I haven't read any of the HP books, so don't know if the comparison is apt. But if you read Uncle Tungsten, for example, you can let me know if they indeed have this commonality.
I recommended Kipling's "The Brushwood Boy" to another member wanting recommendations for non-stereotypical love stories, and I realize it appeals to me for much the same reason. In the early stages it is an astonishingly clear-eyed depiction of a child's world view.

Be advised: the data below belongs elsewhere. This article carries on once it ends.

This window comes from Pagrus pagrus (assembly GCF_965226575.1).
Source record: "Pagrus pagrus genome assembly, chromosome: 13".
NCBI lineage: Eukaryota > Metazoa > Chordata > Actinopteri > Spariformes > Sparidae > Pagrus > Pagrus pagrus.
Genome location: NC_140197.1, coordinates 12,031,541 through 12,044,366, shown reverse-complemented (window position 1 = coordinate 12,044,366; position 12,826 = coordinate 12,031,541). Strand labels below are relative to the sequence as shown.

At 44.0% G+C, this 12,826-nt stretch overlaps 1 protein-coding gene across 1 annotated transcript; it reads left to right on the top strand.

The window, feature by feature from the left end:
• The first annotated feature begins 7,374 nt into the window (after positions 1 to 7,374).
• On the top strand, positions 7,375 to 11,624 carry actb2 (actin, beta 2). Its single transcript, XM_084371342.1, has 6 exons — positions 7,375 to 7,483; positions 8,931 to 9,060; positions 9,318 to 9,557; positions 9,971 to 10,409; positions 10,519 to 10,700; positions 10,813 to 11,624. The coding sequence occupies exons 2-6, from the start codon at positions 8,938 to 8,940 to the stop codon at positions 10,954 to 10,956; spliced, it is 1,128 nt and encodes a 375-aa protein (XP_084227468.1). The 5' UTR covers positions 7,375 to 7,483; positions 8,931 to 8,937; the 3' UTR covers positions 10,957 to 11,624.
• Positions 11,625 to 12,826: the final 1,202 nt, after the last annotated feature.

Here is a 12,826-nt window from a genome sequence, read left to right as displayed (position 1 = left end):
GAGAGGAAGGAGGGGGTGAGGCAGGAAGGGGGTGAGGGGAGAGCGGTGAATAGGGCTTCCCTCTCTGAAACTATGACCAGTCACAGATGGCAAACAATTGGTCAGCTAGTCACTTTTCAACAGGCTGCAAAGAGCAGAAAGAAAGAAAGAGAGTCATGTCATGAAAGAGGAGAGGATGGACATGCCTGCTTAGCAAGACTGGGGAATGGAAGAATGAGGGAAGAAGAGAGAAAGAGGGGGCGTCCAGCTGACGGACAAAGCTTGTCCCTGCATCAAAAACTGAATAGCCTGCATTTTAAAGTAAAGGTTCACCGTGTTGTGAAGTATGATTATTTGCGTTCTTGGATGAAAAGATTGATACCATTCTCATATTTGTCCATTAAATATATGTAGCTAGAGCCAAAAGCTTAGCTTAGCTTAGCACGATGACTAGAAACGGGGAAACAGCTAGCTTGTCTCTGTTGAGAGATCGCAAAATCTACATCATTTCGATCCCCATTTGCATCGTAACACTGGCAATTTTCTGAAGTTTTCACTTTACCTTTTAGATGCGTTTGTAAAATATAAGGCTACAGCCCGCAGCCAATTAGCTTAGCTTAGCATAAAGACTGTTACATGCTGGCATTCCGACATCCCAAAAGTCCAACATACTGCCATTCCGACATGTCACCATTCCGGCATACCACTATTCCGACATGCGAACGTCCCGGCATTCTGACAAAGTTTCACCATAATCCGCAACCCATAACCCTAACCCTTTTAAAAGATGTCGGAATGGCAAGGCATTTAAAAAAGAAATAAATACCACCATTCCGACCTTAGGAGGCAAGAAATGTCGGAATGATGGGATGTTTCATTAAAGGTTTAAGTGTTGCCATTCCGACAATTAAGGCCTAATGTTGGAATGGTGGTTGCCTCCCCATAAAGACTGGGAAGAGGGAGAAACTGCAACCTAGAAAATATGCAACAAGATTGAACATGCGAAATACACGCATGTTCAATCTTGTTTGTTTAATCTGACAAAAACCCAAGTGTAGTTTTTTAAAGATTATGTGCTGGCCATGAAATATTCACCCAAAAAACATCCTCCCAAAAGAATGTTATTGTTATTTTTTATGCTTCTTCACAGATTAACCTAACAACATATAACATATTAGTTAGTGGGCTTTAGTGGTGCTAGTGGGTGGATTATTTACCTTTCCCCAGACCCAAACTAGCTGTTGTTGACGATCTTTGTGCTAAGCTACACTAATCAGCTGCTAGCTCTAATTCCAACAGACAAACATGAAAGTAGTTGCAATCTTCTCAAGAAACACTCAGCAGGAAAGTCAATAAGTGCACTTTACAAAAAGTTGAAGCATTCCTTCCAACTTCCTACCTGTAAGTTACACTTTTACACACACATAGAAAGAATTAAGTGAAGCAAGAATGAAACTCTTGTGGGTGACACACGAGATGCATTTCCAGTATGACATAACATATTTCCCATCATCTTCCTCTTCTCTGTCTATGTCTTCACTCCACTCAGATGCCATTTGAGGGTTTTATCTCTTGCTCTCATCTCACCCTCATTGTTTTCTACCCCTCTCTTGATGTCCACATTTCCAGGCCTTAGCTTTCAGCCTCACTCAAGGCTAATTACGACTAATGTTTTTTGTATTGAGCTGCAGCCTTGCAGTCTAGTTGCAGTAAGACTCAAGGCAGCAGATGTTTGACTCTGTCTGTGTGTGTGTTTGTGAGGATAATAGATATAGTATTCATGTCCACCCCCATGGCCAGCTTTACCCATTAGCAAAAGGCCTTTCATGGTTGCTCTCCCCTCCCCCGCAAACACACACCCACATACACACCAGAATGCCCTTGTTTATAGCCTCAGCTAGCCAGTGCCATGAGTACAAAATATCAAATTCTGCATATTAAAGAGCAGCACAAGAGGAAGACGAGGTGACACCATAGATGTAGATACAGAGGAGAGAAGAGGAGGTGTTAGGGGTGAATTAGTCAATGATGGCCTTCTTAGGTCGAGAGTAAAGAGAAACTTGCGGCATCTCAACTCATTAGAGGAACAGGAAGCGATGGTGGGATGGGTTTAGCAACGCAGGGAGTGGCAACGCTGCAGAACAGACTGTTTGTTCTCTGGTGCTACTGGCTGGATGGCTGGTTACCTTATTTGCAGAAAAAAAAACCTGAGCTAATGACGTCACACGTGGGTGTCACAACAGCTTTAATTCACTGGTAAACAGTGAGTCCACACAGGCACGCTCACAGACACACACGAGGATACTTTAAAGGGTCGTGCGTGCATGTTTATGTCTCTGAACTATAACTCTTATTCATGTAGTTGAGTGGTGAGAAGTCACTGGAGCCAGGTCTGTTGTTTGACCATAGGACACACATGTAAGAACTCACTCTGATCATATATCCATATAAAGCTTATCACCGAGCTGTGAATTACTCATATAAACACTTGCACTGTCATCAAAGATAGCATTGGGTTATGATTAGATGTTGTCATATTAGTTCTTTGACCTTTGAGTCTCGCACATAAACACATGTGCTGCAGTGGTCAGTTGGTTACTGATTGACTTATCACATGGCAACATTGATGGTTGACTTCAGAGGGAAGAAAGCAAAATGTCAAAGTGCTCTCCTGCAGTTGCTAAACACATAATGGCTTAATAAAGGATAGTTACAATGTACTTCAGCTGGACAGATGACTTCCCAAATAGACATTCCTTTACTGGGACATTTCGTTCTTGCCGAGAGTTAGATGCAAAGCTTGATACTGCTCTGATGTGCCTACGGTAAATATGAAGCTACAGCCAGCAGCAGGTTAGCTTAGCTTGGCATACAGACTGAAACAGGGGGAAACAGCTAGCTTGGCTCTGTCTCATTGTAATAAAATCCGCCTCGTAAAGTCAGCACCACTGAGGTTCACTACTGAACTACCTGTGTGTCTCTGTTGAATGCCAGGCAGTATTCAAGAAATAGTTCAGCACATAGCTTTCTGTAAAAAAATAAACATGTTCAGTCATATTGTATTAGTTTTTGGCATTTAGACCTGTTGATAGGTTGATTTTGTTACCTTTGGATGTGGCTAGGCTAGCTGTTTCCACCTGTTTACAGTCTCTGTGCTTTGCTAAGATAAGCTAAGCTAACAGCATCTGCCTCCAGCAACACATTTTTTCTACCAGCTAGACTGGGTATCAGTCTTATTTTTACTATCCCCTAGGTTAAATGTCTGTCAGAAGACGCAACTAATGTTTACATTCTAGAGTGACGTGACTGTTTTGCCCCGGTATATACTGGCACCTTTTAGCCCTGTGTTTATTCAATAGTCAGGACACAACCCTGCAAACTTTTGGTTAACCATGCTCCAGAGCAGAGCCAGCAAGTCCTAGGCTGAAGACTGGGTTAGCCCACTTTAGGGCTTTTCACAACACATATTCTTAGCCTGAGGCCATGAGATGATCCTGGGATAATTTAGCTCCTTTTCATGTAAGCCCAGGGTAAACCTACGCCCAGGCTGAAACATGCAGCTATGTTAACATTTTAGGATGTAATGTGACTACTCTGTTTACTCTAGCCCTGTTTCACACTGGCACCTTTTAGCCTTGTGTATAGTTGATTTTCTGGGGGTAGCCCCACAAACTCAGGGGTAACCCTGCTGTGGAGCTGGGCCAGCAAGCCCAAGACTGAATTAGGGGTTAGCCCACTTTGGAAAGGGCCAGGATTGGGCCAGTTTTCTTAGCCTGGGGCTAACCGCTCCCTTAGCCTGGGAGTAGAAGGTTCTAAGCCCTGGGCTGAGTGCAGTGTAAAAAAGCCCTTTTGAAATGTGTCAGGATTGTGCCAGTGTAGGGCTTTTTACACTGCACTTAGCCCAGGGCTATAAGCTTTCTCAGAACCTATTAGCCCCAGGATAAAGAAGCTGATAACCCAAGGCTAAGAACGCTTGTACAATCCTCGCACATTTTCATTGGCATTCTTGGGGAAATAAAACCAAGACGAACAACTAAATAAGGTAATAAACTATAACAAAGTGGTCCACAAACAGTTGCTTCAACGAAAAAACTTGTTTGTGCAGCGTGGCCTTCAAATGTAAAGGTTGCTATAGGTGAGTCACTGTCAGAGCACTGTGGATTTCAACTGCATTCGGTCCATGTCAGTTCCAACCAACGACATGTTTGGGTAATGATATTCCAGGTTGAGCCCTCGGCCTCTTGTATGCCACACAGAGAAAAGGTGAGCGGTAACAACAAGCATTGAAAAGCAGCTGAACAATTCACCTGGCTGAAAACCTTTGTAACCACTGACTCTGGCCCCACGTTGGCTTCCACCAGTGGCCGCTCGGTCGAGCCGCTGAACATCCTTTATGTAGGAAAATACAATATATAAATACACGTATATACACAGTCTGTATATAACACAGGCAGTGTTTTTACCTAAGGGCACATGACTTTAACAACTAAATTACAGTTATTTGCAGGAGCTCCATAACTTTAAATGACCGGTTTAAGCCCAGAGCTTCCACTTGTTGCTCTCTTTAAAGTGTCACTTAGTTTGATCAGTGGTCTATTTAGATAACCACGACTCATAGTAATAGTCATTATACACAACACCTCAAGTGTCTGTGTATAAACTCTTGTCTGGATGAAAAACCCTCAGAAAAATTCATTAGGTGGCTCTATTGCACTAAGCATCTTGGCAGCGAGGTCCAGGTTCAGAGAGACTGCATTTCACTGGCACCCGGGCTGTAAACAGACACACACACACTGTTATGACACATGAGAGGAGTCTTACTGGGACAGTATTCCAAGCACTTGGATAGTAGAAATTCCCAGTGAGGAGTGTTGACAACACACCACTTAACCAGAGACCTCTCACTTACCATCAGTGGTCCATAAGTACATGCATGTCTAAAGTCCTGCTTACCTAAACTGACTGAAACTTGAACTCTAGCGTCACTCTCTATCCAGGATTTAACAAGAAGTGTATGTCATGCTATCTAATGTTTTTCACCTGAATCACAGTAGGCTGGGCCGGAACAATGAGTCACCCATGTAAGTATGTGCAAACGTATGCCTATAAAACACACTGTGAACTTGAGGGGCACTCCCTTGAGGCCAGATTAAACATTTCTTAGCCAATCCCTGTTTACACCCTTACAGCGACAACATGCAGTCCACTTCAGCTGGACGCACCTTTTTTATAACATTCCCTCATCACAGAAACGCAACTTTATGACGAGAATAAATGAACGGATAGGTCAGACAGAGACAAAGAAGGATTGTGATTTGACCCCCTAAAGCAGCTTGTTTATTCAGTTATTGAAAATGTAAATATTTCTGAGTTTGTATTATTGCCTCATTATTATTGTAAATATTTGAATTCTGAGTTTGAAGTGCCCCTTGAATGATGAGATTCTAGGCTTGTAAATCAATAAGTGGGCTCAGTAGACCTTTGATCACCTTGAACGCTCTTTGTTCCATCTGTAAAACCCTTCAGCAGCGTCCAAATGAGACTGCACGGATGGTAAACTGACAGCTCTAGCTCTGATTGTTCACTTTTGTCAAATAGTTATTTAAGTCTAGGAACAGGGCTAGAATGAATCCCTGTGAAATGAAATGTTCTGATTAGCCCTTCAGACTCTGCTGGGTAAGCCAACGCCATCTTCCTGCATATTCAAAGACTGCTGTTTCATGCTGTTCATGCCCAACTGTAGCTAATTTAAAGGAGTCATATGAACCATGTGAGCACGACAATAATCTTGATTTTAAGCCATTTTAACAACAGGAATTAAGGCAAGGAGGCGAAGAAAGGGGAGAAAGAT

"A child of six was telling himself stories as he lay in bed. It was a new power, and he kept it a secret. A month before it had occurred to him to carry on a nursery tale left unfinished by his mother, and he was delighted to find the tale as it came out of his own head just as surprising as though he were listening to it 'all new from the beginning.'"
I still feel a half-joyful, half-panicked frisson when I read that; there really is such power and I want it.